Sen. David Pearce (R-Warrensburg) has pre-filed several education bills in the state legislature. The Daily Star-Journal reports, via John Combest.
SB12 tailors the foundation formula to deal with current revenue challenges.
SB13 charges the joint education committee to oversee a task force on teacher compensation and effectiveness.
SB14 instructs DESE to clarify the transfer rights of students in unaccredited districts.
Commenting on the task force, Pearce signaled interest in more closely tying teacher evaluations to student achievement. The assessment could facilitate performance pay agreements between teachers and districts. For example, a teacher could choose to forsake tenure in exchange for earned bonuses.
MNEA legislative director Otto Fajen claimed to welcome the study, before disparaging its idea for a “pay scheme” as invalid and unviable. The knowledgeable – but ever gloomy and predictable – Fajen was good for a colorful quote, however:
“Teachers are already doing the best they know how and… what they really do not need is for someone to tell them, ‘If you were thinking more about money, you would do a better job.’ Does that make sense? They’re lucky to have time to pee during the school day.” (emphasis added)
I noticed among the pre-filings that Sen. Robin Wright-Jones (D-St. Louis) has introduced SB20 and SB21 to expand compulsory attendance in the city of St. Louis to kids age five (or four, depending on birthday) through eighteen. Sen. Jane Cunningham (R-Chesterfield) has filed SB51, requiring public libraries to avoid making obscene materials available to minors.
Will try to take a look tomorrow at any pre-filed education measures in the House – I know Rep. Sara Lampe (D-Springfield) has one on autism, but there may be more.
The Wall Street Journal notes the rising stature of Rep. Mike Pence (R-Indiana). He may have the ability to unite and excite the party, but will he run for president, or stay in Indiana to bid for the governorship? He intends to announce a decision early next year.
This Christmas, give the gift of laughter as you pass on this video to friends and family – and maybe even that feminist in your life.
Also – an interesting letter in the St. Louis Beacon. Writing in from Sen. Kit Bond‘s home town of Mexico, Bruce Hillis refutes as myth the notion that promoting “Right to Work” hurt Missouri Republicans in 1978. Bond called the efforts a disaster for the party in a recent interview with the newspaper.
Since the midterms there’s been some chatter about pushing Right to Work. With a veto-proof Senate (26-8) and nearly veto-proof House (105-58) it’s a natural cause to consider. Nixon will certainly veto RTW, so looking at the override attempt the question is whether enough Democrats would be on board to make up for any Republican defections.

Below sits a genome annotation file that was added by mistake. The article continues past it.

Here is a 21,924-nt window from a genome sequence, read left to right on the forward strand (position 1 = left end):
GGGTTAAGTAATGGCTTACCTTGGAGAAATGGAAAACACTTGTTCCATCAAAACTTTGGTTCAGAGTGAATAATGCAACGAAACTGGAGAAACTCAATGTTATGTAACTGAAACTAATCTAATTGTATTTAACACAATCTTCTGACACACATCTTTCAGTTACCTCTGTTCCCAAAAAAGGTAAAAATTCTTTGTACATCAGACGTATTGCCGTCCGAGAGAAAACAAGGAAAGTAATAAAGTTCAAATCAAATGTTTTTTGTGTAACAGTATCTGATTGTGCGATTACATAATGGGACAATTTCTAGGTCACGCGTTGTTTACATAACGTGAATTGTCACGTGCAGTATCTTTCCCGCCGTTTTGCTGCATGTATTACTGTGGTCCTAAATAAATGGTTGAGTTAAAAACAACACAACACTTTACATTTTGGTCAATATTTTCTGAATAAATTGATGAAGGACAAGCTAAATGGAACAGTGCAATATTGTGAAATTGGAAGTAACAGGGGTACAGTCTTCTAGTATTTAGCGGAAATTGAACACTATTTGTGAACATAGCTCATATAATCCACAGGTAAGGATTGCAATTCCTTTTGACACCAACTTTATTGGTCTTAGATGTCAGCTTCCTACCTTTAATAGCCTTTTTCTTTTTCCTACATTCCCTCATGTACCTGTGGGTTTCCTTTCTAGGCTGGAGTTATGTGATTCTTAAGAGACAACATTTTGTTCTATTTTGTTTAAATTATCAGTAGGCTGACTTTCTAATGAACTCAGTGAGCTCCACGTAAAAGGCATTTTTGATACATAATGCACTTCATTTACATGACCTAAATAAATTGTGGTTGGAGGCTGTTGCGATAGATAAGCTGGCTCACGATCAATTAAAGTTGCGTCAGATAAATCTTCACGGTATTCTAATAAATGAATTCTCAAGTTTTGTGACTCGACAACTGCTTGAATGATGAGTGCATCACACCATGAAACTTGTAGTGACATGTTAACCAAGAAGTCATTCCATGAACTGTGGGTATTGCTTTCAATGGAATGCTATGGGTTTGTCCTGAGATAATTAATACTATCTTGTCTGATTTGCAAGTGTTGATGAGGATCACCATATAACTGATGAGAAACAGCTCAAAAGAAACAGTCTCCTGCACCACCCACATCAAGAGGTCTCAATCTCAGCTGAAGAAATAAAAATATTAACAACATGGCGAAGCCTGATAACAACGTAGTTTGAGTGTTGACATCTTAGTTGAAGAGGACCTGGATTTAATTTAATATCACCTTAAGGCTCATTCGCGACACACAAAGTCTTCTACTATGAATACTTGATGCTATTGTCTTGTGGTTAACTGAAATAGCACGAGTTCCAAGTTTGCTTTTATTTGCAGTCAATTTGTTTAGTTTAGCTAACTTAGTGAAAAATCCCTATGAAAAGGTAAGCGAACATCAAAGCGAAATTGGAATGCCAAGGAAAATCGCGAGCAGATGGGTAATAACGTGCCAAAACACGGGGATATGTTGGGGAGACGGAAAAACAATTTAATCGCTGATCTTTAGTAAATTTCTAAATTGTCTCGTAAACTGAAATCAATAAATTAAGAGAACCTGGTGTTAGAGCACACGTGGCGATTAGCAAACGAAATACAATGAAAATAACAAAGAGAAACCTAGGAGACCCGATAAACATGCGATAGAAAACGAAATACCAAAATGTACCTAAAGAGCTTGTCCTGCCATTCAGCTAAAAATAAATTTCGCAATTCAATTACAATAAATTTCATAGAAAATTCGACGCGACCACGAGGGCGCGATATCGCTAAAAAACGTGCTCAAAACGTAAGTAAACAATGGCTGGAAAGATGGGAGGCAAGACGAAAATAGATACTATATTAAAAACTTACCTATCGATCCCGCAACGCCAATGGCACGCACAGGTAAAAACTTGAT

Without looking carefully at each of the incoming house caucuses, my guess is that is a pretty tough bet. But who knows.
In his letter, Hillis notes that Republicans lost only five state legislative seats in 1978. For state level, statewide offices I’m not sure how it went, but nationally Republicans picked up congressional seats while in Missouri the state’s congressional delegation stayed the same (Democrats maintained an 8-2 edge in House seats, and no Senate seats were up).
So maybe Bond, et al were thinking it could have been a better year in Missouri given the national tide. Of course, he had also lost his 1976 gubernatorial re-election bid and perhaps did not relish the state party taking on a controversial issue in the run-up to his comeback in 1980.
Lower income taxes on individual and corporate earnings boost economies and improve living standards, suggests a Show-Me Institute op-ed published in the St. Louis Beacon. States taxing personal income at a lower rate and spending less per capita are growing in population, while those in relative decline tax and spend more heavily using these measurements.
Thanks to SMI, its supporters and like-minded thinkers I think we can expect to see continued and increasing discussion surrounding taxation in Missouri. The most recent cycle and e-tax reform may just have been the beginning. Fifty federated states a laboratory of democracy makes – the census results come at an opportune time for such discussion.
for Principally Political today. Have re-organized (and removed many of) the links, have added to or updated all the site pages. Hope to return to regular posting very soon….
Al Capone didn’t pay taxes, and Julian Assange – apparently – didn’t wear a condom. Both were public enemies and perhaps controversial heroes to a few. They may share the fate of avoiding the wrap they deserved, but earning another in the end. The contrast of the two characters is a good illustration of how the times have changed.
Capone ran an underground empire of liquor, gambling, prostitution and other rackets and was targeted by city cops and the feds. Assange operates on the net to throw geopolitics into tumult, and is now held by one country, openly wanted by another and perhaps not so openly by others.
Assange shows that one rogue on the net can damage our diplomatic efforts and potentially disrupt worldwide political security. The web may the most important and vulnerable shared societal space in the world. Its freedom and safety promise continued dynamism and interconnectivity.
Its ever-increasing vitality to our economic and political infrastructure means that its influence and its openness are not without the risks that we take for granted in the real – as opposed to virtual – worlds. In fifty years, we may look back and see this as one of the first major incidences which brought that reality into view.